The benefits of diversity transmission are greater in some systems than in others. In many cellular mobile radio systems, the user terminal is required to incorporate a capability to demodulate a received signal even when this signal contains delayed copies (echoes) of the nominal signal expected from the base station. Most cellular telephone standards, for example, include such a requirement. The specific requirements vary depending on the standard involved. The delay is often expressed in terms of chips or symbols. This capability is normally provided by a RAKE receiver or an adaptive channel equalization filter in the CPU 68 or demodulator 51 of the mobile unit as shown in
One way to measure the transmit coherency of the channel is to determine the angular spread of the received signal. This can be done using comparative phase measurements at either one or both of the arrays. In one embodiment, angular spread can be estimated even when each array has only a single element by comparing the relative phases and amplitudes of each array. The angle of arrival can be measured at either array 211 by comparing one antenna element's received signal to another or by comparing a group of elements, up to and including an entire array to another group of elements. The phase of the received signal can be sampled and then the measured angles or phase values can be compared over a selected amount of time 213. It is not necessary to know the absolute angular range of the received signal. A relative indication of the range that can be compared to a threshold or scale is enough since the resulting angle of arrival is used to measure only the quality of the channel.
In another embodiment, angular spread can be measured by comparing the phase ramp of a received signal across a set of antenna elements to an expected pattern. For example, if the antenna elements are arranged as a uniform linear array (ULA) then if the signals have no angular spread, the phase ramp across the elements at any one time should be linear as well. In other words, at any one time, in the absence of any angular spread, the difference in the phase of a received signal should be the same from each element to the next. A similar model can be developed for any other type of structure. The extent to which the phase ramp differs from the expected model can be used to estimate the angular spread. With a ULA the amount by which the phase ramp varies from a straight line indicates the angular spread.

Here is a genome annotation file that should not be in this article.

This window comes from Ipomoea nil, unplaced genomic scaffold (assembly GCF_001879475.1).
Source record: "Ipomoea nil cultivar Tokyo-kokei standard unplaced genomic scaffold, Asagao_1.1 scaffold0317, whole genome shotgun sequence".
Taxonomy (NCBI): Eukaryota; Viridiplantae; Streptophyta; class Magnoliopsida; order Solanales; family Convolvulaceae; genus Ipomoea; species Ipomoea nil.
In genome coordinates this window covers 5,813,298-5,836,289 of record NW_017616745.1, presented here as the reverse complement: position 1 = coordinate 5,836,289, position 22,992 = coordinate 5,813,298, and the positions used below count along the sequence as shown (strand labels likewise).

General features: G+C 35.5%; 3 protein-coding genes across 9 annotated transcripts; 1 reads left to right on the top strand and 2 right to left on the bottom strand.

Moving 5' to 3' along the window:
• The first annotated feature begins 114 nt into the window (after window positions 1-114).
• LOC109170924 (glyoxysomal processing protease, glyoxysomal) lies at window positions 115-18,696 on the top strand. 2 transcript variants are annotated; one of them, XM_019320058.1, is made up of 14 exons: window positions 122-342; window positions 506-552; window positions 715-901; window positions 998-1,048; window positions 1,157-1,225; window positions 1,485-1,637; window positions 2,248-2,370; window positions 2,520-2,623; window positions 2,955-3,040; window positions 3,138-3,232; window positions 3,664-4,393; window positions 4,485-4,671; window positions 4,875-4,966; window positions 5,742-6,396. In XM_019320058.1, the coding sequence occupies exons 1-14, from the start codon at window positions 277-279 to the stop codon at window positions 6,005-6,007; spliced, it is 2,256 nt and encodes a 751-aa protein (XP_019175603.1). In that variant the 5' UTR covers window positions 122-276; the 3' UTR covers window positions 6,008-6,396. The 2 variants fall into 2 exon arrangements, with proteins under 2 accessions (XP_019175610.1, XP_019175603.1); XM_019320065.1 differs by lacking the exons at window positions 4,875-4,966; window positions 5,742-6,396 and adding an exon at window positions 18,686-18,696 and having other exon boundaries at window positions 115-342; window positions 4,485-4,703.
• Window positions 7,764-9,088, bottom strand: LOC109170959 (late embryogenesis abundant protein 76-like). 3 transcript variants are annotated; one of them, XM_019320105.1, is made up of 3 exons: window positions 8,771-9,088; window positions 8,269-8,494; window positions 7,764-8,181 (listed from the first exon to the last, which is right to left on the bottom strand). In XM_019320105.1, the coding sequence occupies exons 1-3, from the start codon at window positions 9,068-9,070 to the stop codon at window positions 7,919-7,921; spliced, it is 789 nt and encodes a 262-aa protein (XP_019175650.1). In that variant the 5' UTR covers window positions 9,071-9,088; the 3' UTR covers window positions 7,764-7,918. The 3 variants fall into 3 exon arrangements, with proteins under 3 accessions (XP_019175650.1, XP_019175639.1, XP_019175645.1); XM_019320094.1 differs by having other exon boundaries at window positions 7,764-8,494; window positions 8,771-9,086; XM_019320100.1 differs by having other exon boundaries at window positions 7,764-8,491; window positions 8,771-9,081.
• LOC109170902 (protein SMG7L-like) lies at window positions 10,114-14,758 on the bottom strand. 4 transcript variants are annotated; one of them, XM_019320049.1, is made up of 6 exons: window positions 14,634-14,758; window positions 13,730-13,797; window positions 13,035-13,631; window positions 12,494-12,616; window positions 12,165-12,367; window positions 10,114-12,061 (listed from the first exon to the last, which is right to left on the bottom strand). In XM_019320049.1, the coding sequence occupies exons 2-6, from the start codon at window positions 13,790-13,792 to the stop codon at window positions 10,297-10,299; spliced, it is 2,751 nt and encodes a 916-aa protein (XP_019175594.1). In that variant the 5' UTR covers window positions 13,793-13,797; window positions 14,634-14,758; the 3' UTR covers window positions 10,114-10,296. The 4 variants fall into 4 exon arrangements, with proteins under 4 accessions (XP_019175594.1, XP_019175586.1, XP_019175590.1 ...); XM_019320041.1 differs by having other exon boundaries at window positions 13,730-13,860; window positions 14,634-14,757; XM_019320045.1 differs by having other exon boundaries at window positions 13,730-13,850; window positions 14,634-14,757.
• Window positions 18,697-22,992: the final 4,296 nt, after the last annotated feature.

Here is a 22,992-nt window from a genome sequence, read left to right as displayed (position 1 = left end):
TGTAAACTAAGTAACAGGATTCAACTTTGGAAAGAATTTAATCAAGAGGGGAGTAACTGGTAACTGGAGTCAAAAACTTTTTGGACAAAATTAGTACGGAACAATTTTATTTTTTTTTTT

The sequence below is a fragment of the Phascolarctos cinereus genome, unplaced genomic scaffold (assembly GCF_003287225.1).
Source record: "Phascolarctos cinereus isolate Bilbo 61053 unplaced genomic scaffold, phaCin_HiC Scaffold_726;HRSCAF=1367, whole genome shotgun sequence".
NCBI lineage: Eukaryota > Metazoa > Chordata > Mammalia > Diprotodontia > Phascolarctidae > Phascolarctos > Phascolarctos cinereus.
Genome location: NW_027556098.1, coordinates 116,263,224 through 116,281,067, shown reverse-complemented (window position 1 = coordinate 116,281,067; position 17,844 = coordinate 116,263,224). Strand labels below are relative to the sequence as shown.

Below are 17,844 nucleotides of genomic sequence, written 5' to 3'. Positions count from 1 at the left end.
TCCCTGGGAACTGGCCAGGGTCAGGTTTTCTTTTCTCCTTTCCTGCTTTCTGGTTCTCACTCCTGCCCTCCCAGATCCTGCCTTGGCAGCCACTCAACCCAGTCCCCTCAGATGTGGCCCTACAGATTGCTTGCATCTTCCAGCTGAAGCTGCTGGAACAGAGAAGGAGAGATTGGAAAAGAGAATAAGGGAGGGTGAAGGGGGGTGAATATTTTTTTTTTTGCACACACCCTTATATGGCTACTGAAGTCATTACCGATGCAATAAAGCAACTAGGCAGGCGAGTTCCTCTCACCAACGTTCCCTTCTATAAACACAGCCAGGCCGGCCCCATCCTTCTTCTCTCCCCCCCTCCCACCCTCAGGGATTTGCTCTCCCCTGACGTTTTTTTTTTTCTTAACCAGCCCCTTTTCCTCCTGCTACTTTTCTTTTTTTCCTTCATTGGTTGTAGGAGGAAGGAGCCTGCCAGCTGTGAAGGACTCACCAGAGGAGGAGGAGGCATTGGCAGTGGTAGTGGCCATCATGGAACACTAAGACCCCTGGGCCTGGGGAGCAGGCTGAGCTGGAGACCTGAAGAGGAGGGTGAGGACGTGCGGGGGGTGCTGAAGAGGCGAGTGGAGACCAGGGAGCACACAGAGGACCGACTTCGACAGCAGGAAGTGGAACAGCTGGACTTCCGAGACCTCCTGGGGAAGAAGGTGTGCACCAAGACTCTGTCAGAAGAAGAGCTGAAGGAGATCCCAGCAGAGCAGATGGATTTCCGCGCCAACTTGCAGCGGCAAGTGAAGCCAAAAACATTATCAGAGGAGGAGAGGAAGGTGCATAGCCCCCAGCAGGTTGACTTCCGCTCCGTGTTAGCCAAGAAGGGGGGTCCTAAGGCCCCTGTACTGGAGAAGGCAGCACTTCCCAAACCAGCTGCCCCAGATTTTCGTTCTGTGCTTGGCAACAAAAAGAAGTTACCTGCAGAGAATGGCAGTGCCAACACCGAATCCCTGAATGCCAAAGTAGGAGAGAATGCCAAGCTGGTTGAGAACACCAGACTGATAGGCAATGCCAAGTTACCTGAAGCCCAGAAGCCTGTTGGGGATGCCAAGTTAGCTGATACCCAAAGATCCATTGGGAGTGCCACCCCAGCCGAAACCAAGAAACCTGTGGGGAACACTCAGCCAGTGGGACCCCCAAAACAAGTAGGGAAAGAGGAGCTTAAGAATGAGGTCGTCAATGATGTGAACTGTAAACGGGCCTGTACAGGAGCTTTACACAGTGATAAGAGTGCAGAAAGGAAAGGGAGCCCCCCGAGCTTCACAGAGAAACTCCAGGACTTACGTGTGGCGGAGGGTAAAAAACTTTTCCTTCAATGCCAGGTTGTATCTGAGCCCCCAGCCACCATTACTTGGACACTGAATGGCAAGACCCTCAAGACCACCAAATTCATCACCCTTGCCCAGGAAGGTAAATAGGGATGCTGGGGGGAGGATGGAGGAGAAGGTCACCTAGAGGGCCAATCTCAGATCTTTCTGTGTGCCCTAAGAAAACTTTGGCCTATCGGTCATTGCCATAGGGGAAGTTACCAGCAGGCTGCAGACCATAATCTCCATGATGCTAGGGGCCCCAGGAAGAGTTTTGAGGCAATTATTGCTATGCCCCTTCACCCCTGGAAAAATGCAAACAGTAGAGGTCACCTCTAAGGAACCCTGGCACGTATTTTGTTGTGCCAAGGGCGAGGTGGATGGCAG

In another embodiment, the transmit coherency can be estimated using eigenvectors of a covariance matrix, as will be discussed in more detail below. In one embodiment, if there is a single dominant eigenvector across both arrays for a received signal, then the angular spread is small. If there are two or more eigenvectors with eigenvalues of similar magnitude, then the angular spread is likely larger than for the single eigenvector case.
The relative result in whatever form can then be used to select transmit diversity or coherent combining of transmissions from the arrays. The analysis of the transmit coherency of the received signal and the selection of parameters for transmitted signals can be performed in the base station DSP 31 as shown in
The selection of thresholds will depend on the particular application. One important consideration can be the capability of the receiver at the user terminal to which the signal is to be sent. In either event, a phase and amplitude difference are selected, where feasible, to maximize average power delivered to the remote radio. The power can be maximized by careful selection of phasing between the two arrays or of power or of both.